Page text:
Wednesday June 22nd, 2022
Gautier Capuçon, cello
Kim Bernard, piano
Chopin: Ballade in F minor No.4, Op.52 in F Minor
Chopin: Berceuse in D flat major Op.57
Chopin: Barcarolle in F sharp major Op.60
Debussy: Reflets dans l’eau from Images Book 1
Debussy: L'isle Joyeuse
Grieg: Sonata for Cello and Piano in A minor, Op.36, I. Allegro agitato
Chopin’s fourth and final Ballade in F minor has been viewed as a masterpiece ever since its creation in 1842. After a seven-bar introduction in A flat major, it tips into its famous, slavic-sounding F minor theme which – eventually joined by a rocking, chorale-like second theme in B flat major – is subjected to increasingly florid variations. The Ballade then concludes with a turbulent and highly virtuosic final coda, full of contrapuntal complexities. And all this via a narrative voice whose most beguiling quality, besides its melting lyricism and the passion of its heroic climaxes, is the way in which, in its reflectiveness, it appears to be frequently hesitating and turning back on itself.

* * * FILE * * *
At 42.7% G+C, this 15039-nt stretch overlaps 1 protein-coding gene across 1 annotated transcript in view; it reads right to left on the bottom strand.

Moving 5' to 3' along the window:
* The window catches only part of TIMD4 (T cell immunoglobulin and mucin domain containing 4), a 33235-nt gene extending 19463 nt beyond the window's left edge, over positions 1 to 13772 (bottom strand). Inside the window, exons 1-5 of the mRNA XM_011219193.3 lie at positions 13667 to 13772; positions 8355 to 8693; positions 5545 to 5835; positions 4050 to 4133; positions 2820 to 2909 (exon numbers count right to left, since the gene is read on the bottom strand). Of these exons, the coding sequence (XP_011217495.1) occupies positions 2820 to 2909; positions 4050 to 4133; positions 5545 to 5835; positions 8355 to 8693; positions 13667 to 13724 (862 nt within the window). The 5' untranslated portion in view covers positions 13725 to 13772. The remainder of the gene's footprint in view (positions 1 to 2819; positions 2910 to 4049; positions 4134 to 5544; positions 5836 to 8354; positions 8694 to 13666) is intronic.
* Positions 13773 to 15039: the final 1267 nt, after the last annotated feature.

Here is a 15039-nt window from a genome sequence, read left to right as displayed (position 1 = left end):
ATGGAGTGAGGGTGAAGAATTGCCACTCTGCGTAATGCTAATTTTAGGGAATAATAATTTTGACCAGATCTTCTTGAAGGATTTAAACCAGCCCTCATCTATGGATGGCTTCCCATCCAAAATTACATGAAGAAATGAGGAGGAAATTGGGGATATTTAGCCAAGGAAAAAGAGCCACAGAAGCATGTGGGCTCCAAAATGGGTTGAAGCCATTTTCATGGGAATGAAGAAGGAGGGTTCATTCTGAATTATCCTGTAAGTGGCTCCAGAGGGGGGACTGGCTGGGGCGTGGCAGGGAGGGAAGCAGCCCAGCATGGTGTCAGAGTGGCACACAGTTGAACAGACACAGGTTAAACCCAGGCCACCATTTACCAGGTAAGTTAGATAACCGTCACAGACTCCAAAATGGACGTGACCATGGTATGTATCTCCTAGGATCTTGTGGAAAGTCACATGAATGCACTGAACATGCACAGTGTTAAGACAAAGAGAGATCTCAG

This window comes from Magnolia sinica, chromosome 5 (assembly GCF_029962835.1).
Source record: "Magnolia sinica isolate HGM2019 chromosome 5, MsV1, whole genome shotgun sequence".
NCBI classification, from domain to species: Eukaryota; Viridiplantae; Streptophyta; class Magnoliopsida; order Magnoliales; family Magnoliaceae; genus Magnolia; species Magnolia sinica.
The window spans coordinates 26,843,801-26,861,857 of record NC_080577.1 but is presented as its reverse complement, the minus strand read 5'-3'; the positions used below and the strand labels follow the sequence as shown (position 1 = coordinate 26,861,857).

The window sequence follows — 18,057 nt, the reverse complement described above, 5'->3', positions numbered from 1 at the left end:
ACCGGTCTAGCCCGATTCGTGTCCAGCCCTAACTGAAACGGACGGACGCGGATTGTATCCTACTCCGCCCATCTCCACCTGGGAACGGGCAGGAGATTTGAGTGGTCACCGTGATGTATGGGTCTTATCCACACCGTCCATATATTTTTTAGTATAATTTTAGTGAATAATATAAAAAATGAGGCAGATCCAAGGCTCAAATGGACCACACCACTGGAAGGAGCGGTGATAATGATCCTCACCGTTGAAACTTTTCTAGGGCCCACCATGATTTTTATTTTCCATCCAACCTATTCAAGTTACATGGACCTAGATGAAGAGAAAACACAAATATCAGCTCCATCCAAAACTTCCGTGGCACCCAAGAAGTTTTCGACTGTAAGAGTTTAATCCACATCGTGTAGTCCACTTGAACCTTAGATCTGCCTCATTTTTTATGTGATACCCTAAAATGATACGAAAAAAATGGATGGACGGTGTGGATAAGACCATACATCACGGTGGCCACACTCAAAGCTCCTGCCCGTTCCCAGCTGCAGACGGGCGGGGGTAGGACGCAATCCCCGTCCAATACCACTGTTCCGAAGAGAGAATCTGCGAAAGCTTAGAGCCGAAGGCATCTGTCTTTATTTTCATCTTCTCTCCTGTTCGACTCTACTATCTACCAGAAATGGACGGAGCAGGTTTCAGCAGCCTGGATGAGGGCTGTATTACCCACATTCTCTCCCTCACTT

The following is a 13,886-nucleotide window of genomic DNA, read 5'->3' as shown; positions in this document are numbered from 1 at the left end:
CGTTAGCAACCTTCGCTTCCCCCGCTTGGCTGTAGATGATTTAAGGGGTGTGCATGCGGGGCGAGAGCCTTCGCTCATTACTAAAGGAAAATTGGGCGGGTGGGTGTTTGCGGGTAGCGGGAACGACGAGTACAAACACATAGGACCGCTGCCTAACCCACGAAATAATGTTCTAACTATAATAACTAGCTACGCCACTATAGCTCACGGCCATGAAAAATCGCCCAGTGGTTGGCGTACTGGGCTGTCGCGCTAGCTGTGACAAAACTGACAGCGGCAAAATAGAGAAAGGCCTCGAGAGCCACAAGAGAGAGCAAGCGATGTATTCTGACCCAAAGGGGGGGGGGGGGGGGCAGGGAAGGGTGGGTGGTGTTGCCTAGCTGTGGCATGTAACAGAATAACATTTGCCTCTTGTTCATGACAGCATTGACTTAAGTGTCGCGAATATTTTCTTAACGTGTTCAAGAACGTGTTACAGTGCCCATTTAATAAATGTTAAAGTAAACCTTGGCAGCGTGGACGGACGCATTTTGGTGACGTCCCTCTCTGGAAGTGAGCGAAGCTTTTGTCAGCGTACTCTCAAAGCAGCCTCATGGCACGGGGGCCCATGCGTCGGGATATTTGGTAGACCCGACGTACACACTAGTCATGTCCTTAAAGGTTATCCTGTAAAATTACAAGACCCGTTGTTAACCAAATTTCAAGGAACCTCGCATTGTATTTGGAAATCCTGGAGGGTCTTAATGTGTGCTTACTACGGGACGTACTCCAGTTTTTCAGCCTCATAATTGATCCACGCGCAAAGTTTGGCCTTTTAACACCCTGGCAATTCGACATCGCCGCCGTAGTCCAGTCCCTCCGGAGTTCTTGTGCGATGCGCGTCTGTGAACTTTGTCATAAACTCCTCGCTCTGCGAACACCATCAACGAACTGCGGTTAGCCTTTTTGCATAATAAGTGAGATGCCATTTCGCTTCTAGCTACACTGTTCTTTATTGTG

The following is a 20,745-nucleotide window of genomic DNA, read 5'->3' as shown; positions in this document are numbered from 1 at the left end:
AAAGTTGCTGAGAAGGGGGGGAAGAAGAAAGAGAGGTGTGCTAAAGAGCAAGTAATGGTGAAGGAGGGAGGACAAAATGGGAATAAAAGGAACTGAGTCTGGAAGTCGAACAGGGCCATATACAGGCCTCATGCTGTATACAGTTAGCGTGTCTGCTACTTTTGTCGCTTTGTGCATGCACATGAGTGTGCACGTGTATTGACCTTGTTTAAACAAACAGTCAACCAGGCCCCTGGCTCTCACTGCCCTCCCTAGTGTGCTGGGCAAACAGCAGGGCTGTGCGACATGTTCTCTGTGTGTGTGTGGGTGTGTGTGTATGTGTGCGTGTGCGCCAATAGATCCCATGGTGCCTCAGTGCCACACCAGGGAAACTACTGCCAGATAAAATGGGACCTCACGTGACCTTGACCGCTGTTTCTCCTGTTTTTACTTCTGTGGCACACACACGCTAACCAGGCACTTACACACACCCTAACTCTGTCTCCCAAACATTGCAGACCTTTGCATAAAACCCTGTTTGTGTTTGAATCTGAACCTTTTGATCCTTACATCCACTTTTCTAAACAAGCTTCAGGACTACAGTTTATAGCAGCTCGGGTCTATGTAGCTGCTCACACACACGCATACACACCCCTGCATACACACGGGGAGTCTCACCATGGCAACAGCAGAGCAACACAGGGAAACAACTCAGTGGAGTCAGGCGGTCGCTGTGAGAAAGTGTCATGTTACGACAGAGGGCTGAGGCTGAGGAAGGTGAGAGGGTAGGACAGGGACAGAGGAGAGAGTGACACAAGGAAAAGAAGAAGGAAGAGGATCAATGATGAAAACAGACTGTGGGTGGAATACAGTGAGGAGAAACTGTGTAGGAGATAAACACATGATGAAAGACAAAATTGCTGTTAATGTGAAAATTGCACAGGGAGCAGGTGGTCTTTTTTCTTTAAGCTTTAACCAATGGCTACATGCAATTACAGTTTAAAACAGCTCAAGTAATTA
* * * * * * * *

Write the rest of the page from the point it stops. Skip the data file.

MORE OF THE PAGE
Composed two years later, the Berceuse in D flat major is equally a series of variations. Sixteen of them, over a ground bass. Its own notable quality is that its dynamics remain soft throughout, the dramatic arc coming instead through texture and sonority.
Another ostinato-like bass underpins the Barcarolle in F sharp major, completed in 1846. While the barcarolle was a popular nineteenth century musical genre, evoking the lilting boat songs of Venetian gondoliers, Chopin’s took the form in revolutionary new directions through both its sophisticated and even dissonant harmonies, and a climax of almost oceanic drama and power.
Debussy’s ‘Reflets dans l’eau’ is the first of three pieces which make up his first book of Images, completed in 1905. A musical depiction of light reflecting off the surface of water, its harmonically complex ornamentations and fluidly shifting rhythms feel full of the influence of Chopin.
‘Masks of the commedia dell’arte, young women singing and dancing; everything culminating in the glory of the setting sun’ is how Debussy himself described L’isle joyeuse of 1904. Sparklingly energetic, with the whole-tone scale occasionally lending a more ambiguous note to its joy, it culminates in radiant and highly virtuosic waltz writing.
Spontaneity and passion are equally present across the first movement of Grieg’s Cello Sonata, composed for his cellist brother in 1882/3. Also, subtle shades of his famous Piano Concerto in A minor, whose key it shares.